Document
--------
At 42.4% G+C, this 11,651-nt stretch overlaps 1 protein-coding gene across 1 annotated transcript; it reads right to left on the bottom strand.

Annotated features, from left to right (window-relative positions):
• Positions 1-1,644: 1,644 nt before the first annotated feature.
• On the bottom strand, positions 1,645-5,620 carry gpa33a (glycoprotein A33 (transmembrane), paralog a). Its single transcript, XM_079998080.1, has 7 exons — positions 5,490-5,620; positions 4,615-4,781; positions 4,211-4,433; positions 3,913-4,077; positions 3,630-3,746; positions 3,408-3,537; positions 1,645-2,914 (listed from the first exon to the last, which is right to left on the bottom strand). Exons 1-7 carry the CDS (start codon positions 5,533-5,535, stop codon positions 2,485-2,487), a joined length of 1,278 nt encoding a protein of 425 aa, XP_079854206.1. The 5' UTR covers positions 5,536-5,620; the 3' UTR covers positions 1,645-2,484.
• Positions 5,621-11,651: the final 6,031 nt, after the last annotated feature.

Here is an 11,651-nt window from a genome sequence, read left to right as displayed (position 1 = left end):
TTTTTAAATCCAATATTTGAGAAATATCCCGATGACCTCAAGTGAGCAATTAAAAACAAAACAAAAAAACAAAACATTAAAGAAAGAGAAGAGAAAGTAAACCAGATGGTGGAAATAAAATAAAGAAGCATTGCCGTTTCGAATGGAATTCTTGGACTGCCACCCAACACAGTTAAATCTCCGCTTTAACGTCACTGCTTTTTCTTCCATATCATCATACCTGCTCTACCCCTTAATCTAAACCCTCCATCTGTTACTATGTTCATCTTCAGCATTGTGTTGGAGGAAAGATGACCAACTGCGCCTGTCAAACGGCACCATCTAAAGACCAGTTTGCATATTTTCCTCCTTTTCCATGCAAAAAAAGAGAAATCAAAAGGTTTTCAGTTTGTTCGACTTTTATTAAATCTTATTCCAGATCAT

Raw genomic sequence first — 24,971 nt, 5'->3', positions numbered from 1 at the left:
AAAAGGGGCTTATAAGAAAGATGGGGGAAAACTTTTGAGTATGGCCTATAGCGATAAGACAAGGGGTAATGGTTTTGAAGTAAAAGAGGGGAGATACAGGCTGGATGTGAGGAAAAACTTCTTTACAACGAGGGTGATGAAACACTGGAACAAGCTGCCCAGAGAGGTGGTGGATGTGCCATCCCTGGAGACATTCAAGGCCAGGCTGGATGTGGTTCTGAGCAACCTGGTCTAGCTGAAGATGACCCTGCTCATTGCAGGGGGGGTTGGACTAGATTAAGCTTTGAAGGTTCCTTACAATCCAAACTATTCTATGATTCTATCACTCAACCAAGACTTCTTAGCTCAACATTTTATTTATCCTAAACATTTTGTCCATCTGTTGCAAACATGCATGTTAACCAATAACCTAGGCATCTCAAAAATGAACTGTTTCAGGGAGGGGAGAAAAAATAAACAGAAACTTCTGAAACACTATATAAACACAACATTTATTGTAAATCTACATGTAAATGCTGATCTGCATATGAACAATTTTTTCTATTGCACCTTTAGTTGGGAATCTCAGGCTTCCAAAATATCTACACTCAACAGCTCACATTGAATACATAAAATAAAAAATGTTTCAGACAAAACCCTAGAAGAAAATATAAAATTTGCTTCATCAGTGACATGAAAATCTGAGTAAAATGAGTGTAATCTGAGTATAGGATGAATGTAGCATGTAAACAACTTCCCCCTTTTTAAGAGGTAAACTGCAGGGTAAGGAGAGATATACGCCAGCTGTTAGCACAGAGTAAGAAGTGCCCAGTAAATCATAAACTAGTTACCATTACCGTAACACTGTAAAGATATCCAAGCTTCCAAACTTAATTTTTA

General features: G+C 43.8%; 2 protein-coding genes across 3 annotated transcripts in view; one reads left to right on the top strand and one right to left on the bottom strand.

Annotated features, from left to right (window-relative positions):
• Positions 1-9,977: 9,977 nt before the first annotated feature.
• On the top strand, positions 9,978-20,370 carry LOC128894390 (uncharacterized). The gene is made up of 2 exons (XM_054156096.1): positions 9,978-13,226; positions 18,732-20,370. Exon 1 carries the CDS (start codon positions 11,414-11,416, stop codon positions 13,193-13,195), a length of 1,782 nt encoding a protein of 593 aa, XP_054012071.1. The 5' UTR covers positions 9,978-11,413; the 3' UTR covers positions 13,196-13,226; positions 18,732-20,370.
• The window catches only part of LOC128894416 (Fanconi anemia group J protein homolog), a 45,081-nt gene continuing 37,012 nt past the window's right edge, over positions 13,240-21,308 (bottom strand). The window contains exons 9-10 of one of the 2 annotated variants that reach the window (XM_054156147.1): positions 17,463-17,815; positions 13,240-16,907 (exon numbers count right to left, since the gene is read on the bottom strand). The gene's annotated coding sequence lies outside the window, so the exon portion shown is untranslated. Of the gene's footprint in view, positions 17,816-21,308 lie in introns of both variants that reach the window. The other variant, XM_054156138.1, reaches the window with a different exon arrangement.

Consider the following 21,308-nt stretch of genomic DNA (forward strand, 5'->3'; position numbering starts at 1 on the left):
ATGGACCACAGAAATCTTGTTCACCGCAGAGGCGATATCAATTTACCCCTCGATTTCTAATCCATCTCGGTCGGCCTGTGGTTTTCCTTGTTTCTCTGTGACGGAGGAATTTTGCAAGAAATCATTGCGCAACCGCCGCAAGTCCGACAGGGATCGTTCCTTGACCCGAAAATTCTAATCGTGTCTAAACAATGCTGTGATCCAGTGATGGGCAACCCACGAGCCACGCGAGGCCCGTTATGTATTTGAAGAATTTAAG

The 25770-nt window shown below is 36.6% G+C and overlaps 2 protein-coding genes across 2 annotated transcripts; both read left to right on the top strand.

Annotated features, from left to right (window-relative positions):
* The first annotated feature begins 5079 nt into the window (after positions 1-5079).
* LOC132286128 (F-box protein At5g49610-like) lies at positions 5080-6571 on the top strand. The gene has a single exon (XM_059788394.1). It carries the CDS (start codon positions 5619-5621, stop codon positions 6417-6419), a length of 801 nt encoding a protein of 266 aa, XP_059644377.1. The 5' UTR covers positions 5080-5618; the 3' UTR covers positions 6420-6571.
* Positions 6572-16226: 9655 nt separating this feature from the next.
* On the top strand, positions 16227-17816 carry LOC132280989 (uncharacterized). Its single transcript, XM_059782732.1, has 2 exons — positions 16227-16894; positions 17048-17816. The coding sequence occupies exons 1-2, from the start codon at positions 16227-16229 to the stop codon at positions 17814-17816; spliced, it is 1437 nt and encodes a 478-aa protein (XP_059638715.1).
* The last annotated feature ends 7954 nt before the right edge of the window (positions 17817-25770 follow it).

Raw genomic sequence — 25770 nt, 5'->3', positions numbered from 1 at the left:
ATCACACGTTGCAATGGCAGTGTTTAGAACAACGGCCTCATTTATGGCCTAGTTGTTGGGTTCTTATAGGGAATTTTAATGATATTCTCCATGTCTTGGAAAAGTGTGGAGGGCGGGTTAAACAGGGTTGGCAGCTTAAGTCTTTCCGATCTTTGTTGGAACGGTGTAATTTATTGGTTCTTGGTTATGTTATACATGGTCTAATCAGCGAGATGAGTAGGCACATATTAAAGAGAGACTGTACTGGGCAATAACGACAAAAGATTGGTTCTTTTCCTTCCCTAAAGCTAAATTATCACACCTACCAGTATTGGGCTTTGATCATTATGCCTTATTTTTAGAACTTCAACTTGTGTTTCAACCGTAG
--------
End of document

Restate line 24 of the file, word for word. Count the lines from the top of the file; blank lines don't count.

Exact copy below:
Raw genomic sequence — 25770 nt, 5'->3', positions numbered from 1 at the left: